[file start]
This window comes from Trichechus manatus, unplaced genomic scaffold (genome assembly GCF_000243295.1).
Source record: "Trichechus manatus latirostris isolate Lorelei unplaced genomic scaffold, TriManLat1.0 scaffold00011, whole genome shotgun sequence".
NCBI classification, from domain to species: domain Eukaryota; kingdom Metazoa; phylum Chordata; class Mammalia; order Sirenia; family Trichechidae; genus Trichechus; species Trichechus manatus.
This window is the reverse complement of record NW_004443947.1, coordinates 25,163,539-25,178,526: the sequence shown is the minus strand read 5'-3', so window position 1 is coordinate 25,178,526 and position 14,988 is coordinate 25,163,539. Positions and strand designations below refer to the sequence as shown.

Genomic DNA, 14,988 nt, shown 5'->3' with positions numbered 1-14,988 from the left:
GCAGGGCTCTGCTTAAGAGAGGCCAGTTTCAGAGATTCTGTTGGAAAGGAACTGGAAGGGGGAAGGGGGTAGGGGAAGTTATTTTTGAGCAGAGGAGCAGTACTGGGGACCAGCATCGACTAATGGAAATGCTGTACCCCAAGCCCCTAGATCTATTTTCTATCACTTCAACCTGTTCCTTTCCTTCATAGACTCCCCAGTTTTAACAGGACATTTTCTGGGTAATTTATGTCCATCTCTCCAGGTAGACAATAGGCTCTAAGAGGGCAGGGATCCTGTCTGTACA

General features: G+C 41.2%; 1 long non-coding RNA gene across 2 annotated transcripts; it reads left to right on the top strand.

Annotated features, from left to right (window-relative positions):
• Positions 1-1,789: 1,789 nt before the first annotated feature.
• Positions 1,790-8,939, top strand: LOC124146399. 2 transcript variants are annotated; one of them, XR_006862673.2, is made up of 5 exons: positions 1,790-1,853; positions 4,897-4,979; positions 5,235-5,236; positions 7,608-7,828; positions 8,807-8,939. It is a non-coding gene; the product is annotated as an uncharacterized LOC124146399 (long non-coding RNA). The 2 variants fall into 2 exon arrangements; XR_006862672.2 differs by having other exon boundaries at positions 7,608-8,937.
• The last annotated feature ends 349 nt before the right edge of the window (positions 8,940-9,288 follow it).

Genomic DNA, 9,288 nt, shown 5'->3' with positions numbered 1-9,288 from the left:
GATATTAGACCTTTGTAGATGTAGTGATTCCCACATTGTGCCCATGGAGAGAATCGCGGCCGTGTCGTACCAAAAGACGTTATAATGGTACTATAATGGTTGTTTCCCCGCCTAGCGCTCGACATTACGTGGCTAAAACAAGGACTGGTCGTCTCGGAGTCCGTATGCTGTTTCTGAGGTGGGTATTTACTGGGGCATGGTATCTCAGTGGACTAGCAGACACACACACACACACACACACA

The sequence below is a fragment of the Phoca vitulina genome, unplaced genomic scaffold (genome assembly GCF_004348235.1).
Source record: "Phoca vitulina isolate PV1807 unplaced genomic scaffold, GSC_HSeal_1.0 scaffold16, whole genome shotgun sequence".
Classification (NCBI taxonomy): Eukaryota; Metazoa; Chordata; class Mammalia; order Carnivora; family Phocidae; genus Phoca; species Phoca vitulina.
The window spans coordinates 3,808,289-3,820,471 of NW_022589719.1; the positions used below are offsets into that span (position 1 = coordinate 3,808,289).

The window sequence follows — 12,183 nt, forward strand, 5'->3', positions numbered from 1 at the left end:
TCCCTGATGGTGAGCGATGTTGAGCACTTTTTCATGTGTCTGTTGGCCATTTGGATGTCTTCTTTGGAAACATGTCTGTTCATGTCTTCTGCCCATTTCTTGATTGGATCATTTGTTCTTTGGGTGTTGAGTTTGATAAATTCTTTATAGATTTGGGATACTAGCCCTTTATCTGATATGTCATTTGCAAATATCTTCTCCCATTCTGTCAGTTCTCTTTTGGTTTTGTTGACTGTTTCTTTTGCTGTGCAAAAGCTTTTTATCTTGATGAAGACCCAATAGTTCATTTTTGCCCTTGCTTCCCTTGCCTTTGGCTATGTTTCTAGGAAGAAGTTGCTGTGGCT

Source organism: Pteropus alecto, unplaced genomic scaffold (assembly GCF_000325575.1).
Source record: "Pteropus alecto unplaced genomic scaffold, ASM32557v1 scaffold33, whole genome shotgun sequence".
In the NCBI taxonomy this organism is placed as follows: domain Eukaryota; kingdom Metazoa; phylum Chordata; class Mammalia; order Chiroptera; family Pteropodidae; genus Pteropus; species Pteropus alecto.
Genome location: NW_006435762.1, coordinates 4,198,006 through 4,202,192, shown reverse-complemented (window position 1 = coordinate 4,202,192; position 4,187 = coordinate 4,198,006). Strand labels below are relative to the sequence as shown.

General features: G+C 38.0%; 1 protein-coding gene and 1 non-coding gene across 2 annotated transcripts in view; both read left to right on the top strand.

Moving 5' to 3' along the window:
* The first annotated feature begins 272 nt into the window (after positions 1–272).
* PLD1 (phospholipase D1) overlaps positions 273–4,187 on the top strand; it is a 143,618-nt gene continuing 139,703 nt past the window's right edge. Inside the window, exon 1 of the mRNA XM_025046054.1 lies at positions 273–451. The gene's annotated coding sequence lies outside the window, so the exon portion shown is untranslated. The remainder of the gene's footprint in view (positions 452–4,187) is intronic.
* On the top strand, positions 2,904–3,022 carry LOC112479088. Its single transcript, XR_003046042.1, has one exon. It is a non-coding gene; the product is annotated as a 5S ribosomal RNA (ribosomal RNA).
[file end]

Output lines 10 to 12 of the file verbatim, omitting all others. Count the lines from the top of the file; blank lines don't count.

• Positions 1,790-8,939, top strand: LOC124146399. 2 transcript variants are annotated; one of them, XR_006862673.2, is made up of 5 exons: positions 1,790-1,853; positions 4,897-4,979; positions 5,235-5,236; positions 7,608-7,828; positions 8,807-8,939. It is a non-coding gene; the product is annotated as an uncharacterized LOC124146399 (long non-coding RNA). The 2 variants fall into 2 exon arrangements; XR_006862672.2 differs by having other exon boundaries at positions 7,608-8,937.
• The last annotated feature ends 349 nt before the right edge of the window (positions 8,940-9,288 follow it).

Genomic DNA, 9,288 nt, shown 5'->3' with positions numbered 1-9,288 from the left: